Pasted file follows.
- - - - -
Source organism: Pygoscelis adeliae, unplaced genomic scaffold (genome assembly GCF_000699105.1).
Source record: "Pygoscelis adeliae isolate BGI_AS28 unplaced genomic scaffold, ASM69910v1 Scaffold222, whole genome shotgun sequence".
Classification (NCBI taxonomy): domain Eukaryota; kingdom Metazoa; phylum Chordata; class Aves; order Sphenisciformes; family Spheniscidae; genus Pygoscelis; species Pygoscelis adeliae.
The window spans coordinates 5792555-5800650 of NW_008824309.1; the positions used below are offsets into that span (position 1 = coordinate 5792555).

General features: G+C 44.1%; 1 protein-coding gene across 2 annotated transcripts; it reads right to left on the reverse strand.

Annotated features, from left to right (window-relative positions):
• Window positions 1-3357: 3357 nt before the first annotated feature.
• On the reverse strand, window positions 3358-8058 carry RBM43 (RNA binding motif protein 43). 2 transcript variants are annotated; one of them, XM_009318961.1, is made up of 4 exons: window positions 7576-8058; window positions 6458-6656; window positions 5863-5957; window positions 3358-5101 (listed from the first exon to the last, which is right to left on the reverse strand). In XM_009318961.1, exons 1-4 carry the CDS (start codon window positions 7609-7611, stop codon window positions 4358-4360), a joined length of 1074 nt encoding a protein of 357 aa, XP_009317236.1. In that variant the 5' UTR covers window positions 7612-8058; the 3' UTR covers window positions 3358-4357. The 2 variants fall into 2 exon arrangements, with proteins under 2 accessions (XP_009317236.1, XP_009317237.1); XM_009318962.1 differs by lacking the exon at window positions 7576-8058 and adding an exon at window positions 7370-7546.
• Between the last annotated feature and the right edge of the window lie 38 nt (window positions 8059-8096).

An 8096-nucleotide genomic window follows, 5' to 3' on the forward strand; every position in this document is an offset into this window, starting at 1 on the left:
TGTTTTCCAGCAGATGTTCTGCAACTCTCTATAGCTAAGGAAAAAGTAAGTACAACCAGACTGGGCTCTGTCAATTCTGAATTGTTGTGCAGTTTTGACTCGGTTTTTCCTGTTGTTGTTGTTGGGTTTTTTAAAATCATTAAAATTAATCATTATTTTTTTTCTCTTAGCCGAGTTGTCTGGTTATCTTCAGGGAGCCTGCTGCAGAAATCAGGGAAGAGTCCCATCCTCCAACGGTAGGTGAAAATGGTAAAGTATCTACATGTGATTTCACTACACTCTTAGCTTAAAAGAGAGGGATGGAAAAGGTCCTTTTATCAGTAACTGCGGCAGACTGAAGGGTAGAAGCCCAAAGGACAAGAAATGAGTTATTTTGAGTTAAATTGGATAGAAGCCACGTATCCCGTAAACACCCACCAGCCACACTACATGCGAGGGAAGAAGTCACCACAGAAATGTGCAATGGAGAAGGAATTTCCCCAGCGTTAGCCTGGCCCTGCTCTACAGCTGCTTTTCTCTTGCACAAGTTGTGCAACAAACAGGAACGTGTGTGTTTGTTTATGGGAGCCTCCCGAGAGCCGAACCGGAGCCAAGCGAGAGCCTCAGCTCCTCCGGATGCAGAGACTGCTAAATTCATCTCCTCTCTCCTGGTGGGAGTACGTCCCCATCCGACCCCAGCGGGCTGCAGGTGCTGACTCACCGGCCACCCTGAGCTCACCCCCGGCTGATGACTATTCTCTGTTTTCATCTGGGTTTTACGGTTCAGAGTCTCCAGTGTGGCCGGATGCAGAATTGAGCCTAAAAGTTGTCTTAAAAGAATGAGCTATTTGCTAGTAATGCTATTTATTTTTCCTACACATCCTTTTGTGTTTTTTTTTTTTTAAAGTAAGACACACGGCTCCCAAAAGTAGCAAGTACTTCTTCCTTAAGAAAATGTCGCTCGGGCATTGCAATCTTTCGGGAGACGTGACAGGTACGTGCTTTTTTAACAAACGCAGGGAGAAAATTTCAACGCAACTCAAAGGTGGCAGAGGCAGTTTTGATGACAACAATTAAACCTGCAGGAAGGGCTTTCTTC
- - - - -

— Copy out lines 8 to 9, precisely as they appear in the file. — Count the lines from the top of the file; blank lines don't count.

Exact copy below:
• On the reverse strand, window positions 3358-8058 carry RBM43 (RNA binding motif protein 43). 2 transcript variants are annotated; one of them, XM_009318961.1, is made up of 4 exons: window positions 7576-8058; window positions 6458-6656; window positions 5863-5957; window positions 3358-5101 (listed from the first exon to the last, which is right to left on the reverse strand). In XM_009318961.1, exons 1-4 carry the CDS (start codon window positions 7609-7611, stop codon window positions 4358-4360), a joined length of 1074 nt encoding a protein of 357 aa, XP_009317236.1. In that variant the 5' UTR covers window positions 7612-8058; the 3' UTR covers window positions 3358-4357. The 2 variants fall into 2 exon arrangements, with proteins under 2 accessions (XP_009317236.1, XP_009317237.1); XM_009318962.1 differs by lacking the exon at window positions 7576-8058 and adding an exon at window positions 7370-7546.
• Between the last annotated feature and the right edge of the window lie 38 nt (window positions 8059-8096).